Windows Post Exploitation - Create Files and Log Keystrokes

Learn how to create files on the target machine using meterpreter, change the file timestamps, and log key strokes on the target system.

Windows Post Exploitation - Create Files and Log Keystrokes
Artwork by Craig Watkins

Hello secjuice readers! I am back with another post exploitation on the Windows operating system using metasploit framework. This lab is provided by the attackdefense – Today I will show you how you can create files on the target machine using meterpreter session, change the timestamp of the files and log/retreive the key strokes on the target system.

In the lab session, you will get two windows: One is for accessing the attacker machine and another is for the victim machine.

Since we know that BadBlue Enterprise Edition is running and this is vulnerable to remote code execution, we will skip the nmap enumeration phase and jump on to intial foothold.

Please note, initial foothold on the target organisation or system is required to carry out the post exploitation phase.

In the current meterpreter session, type help, and scroll down a little bit. You will see a list of commands under a section with File system Commands, to play with the file system on the target from attacker system.

You can use pwd command to check the current working directory on the remote and cd to change that. The edit <file> command is used to create or open the file in edit mode on the local system in vim editor.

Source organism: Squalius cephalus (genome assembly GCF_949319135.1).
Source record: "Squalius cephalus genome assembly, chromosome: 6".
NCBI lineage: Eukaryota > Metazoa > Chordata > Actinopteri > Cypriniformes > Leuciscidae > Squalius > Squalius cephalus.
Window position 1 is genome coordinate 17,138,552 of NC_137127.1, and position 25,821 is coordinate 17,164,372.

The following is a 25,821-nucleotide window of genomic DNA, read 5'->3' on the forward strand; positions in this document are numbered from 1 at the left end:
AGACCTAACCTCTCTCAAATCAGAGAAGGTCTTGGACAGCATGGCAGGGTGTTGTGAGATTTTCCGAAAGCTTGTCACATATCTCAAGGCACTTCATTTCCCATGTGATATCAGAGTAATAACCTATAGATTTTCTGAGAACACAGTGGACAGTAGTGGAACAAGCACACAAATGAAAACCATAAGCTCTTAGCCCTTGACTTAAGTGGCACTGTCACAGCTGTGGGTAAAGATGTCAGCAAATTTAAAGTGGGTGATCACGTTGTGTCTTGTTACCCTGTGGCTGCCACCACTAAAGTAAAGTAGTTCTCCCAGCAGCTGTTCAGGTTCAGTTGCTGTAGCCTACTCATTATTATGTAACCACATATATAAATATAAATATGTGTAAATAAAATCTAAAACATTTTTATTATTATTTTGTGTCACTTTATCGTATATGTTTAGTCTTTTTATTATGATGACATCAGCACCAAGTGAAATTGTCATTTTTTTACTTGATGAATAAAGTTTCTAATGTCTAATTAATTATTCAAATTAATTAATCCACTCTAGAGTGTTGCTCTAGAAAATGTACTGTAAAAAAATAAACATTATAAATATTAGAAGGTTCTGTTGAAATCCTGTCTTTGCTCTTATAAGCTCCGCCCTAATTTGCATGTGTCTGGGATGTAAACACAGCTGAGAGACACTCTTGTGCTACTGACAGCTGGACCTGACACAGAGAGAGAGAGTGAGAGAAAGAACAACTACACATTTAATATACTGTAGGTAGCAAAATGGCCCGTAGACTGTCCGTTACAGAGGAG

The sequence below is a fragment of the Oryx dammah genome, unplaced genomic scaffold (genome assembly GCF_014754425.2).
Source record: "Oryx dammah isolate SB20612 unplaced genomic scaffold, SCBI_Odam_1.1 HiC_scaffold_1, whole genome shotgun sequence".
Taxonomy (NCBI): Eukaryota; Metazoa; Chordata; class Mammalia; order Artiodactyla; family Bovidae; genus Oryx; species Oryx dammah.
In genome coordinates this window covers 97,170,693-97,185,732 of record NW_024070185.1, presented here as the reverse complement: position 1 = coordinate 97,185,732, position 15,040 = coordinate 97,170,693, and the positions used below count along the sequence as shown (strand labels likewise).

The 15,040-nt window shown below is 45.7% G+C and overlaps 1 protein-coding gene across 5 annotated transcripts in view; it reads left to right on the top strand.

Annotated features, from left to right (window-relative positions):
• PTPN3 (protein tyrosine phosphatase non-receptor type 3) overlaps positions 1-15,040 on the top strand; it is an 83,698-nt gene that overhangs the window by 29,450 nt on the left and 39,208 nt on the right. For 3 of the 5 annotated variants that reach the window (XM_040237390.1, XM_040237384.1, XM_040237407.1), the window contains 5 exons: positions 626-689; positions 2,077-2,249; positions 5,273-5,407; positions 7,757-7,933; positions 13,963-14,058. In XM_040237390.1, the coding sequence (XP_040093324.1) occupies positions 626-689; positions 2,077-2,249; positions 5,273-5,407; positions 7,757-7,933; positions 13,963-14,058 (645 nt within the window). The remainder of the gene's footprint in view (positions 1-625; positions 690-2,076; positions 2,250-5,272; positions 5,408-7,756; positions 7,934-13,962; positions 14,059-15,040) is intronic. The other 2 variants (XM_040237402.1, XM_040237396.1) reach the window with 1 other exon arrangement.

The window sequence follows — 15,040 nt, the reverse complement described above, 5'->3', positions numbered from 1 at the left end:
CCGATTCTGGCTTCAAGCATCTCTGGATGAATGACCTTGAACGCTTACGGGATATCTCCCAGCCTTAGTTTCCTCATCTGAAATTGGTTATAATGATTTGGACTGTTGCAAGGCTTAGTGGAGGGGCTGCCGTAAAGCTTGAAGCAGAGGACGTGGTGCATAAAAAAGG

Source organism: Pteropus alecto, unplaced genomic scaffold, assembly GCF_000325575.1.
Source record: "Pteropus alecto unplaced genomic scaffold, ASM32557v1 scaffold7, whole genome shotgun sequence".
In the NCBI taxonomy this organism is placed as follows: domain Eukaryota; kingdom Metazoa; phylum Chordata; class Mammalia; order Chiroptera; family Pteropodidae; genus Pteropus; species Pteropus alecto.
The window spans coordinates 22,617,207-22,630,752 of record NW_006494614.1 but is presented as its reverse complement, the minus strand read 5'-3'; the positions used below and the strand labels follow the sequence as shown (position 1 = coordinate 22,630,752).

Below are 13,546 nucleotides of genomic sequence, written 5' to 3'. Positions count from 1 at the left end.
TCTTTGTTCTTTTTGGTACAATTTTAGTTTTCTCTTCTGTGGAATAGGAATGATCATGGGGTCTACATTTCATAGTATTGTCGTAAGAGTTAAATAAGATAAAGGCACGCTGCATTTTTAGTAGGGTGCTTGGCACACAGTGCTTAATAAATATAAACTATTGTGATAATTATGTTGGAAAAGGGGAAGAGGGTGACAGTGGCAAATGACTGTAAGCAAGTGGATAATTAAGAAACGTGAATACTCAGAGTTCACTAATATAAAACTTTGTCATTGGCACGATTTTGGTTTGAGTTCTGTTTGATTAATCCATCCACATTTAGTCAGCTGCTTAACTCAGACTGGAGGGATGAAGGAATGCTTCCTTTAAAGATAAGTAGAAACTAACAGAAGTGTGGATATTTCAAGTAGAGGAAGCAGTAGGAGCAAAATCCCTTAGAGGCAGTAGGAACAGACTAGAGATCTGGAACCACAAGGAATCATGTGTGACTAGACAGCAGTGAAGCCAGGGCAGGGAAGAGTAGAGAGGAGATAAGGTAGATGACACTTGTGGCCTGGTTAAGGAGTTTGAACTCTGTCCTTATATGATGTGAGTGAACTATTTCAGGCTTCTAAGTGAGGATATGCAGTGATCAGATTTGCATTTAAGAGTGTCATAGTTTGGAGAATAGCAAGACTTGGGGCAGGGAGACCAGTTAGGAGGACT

Make sure to add double quotes in the cd command, otherwise the Windows API call will fail with "Operation failed: The system cannot find the file specified."

The timestomp command is used to change the MACE (Modify Access Create MFT Entry) timestamps of the file. Here I have a pic of Modify/Access/Create timestamps of the Hacked file we created above.

Help of the timestomp command states clearly that you can either change only access/modified/create/mft entry or all of them at once. In this I will show you how to read the MACE of current file and also set the same values as of the different file using -f argument.

The same time can be seen on the Target system window.

Last, but not the least, I will now show you how to start the keylogger and listen to all the keyboard event. This information can be retrieved from the User inferface Commands section in the help.

So now you know that we can use keyscan_start to enable keylogger. It will run with the background context and then keyscan_dump will read from it and show on the terminal.

After starting the keylogger, I have written some text in the same notepad. This could be any secret which will now be revealed by keyscan_dump command.

As a clean up, you can run keyscan_stop command. The keyscan_dump command will fail after this.

Artwork by Craig Watkins